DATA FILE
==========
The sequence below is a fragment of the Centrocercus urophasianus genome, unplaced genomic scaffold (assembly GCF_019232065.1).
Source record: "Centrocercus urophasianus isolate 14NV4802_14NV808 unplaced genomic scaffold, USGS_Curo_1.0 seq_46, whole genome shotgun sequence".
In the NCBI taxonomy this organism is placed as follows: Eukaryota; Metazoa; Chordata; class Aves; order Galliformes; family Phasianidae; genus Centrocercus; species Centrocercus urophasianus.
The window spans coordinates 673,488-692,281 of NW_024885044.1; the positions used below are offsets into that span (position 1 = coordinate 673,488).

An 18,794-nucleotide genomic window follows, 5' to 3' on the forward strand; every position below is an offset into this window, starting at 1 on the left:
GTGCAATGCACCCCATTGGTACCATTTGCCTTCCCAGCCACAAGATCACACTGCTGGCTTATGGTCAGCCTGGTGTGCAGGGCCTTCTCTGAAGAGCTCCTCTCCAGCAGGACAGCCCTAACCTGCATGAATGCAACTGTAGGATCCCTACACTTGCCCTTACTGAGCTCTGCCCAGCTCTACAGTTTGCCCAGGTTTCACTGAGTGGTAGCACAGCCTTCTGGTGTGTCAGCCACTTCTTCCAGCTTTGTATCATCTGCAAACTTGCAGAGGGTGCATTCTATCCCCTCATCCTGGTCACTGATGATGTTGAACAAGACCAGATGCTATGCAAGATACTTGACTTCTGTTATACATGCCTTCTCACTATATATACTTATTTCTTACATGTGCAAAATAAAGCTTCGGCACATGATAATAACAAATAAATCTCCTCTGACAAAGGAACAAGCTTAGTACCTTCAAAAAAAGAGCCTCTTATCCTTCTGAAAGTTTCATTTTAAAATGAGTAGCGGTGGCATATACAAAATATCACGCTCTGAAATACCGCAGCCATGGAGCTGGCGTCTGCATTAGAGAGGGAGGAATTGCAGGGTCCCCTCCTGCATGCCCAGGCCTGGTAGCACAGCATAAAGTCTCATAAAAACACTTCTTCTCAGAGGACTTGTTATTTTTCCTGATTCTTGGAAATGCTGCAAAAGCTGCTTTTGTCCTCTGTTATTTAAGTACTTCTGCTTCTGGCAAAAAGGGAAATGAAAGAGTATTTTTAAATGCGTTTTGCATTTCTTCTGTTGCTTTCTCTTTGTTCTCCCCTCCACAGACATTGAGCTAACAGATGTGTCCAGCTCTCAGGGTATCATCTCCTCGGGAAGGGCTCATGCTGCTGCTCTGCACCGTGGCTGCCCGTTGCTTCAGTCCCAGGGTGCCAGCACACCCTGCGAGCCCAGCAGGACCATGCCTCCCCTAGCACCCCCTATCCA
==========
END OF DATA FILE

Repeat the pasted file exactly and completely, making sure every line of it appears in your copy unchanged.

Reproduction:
The sequence below is a fragment of the Centrocercus urophasianus genome, unplaced genomic scaffold (assembly GCF_019232065.1).
Source record: "Centrocercus urophasianus isolate 14NV4802_14NV808 unplaced genomic scaffold, USGS_Curo_1.0 seq_46, whole genome shotgun sequence".
In the NCBI taxonomy this organism is placed as follows: Eukaryota; Metazoa; Chordata; class Aves; order Galliformes; family Phasianidae; genus Centrocercus; species Centrocercus urophasianus.
The window spans coordinates 673,488-692,281 of NW_024885044.1; the positions used below are offsets into that span (position 1 = coordinate 673,488).

An 18,794-nucleotide genomic window follows, 5' to 3' on the forward strand; every position below is an offset into this window, starting at 1 on the left:
GTGCAATGCACCCCATTGGTACCATTTGCCTTCCCAGCCACAAGATCACACTGCTGGCTTATGGTCAGCCTGGTGTGCAGGGCCTTCTCTGAAGAGCTCCTCTCCAGCAGGACAGCCCTAACCTGCATGAATGCAACTGTAGGATCCCTACACTTGCCCTTACTGAGCTCTGCCCAGCTCTACAGTTTGCCCAGGTTTCACTGAGTGGTAGCACAGCCTTCTGGTGTGTCAGCCACTTCTTCCAGCTTTGTATCATCTGCAAACTTGCAGAGGGTGCATTCTATCCCCTCATCCTGGTCACTGATGATGTTGAACAAGACCAGATGCTATGCAAGATACTTGACTTCTGTTATACATGCCTTCTCACTATATATACTTATTTCTTACATGTGCAAAATAAAGCTTCGGCACATGATAATAACAAATAAATCTCCTCTGACAAAGGAACAAGCTTAGTACCTTCAAAAAAAGAGCCTCTTATCCTTCTGAAAGTTTCATTTTAAAATGAGTAGCGGTGGCATATACAAAATATCACGCTCTGAAATACCGCAGCCATGGAGCTGGCGTCTGCATTAGAGAGGGAGGAATTGCAGGGTCCCCTCCTGCATGCCCAGGCCTGGTAGCACAGCATAAAGTCTCATAAAAACACTTCTTCTCAGAGGACTTGTTATTTTTCCTGATTCTTGGAAATGCTGCAAAAGCTGCTTTTGTCCTCTGTTATTTAAGTACTTCTGCTTCTGGCAAAAAGGGAAATGAAAGAGTATTTTTAAATGCGTTTTGCATTTCTTCTGTTGCTTTCTCTTTGTTCTCCCCTCCACAGACATTGAGCTAACAGATGTGTCCAGCTCTCAGGGTATCATCTCCTCGGGAAGGGCTCATGCTGCTGCTCTGCACCGTGGCTGCCCGTTGCTTCAGTCCCAGGGTGCCAGCACACCCTGCGAGCCCAGCAGGACCATGCCTCCCCTAGCACCCCCTATCCA